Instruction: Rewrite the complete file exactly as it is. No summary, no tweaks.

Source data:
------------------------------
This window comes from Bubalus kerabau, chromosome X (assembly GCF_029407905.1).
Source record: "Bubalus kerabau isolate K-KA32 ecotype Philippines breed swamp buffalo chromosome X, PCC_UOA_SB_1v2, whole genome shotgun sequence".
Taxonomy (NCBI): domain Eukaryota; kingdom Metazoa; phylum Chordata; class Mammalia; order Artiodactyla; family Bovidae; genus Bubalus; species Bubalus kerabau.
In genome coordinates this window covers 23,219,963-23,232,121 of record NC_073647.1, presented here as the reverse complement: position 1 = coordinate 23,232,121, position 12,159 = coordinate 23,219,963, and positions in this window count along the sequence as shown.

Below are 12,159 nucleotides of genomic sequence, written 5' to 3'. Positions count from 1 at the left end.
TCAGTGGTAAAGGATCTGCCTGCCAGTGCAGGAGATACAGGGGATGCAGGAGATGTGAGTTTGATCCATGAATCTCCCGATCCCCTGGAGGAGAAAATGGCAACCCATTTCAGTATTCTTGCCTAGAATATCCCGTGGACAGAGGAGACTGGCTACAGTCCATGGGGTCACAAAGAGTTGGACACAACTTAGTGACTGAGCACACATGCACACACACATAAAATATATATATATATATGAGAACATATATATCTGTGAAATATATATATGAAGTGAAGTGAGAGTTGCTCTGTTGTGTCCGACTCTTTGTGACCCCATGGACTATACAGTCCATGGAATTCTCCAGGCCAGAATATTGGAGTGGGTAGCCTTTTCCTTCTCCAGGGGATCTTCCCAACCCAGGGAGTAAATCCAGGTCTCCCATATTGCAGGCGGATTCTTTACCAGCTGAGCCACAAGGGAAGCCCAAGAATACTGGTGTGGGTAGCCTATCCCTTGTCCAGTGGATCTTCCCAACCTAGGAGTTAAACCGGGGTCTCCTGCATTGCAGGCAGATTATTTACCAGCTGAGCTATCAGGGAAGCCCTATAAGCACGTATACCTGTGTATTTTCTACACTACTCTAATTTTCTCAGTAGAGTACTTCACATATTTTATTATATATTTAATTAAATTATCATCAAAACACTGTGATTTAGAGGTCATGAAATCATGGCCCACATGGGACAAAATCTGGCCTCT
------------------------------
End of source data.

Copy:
This window comes from Bubalus kerabau, chromosome X (assembly GCF_029407905.1).
Source record: "Bubalus kerabau isolate K-KA32 ecotype Philippines breed swamp buffalo chromosome X, PCC_UOA_SB_1v2, whole genome shotgun sequence".
Taxonomy (NCBI): domain Eukaryota; kingdom Metazoa; phylum Chordata; class Mammalia; order Artiodactyla; family Bovidae; genus Bubalus; species Bubalus kerabau.
In genome coordinates this window covers 23,219,963-23,232,121 of record NC_073647.1, presented here as the reverse complement: position 1 = coordinate 23,232,121, position 12,159 = coordinate 23,219,963, and positions in this window count along the sequence as shown.

Below are 12,159 nucleotides of genomic sequence, written 5' to 3'. Positions count from 1 at the left end.
TCAGTGGTAAAGGATCTGCCTGCCAGTGCAGGAGATACAGGGGATGCAGGAGATGTGAGTTTGATCCATGAATCTCCCGATCCCCTGGAGGAGAAAATGGCAACCCATTTCAGTATTCTTGCCTAGAATATCCCGTGGACAGAGGAGACTGGCTACAGTCCATGGGGTCACAAAGAGTTGGACACAACTTAGTGACTGAGCACACATGCACACACACATAAAATATATATATATATATGAGAACATATATATCTGTGAAATATATATATGAAGTGAAGTGAGAGTTGCTCTGTTGTGTCCGACTCTTTGTGACCCCATGGACTATACAGTCCATGGAATTCTCCAGGCCAGAATATTGGAGTGGGTAGCCTTTTCCTTCTCCAGGGGATCTTCCCAACCCAGGGAGTAAATCCAGGTCTCCCATATTGCAGGCGGATTCTTTACCAGCTGAGCCACAAGGGAAGCCCAAGAATACTGGTGTGGGTAGCCTATCCCTTGTCCAGTGGATCTTCCCAACCTAGGAGTTAAACCGGGGTCTCCTGCATTGCAGGCAGATTATTTACCAGCTGAGCTATCAGGGAAGCCCTATAAGCACGTATACCTGTGTATTTTCTACACTACTCTAATTTTCTCAGTAGAGTACTTCACATATTTTATTATATATTTAATTAAATTATCATCAAAACACTGTGATTTAGAGGTCATGAAATCATGGCCCACATGGGACAAAATCTGGCCTCT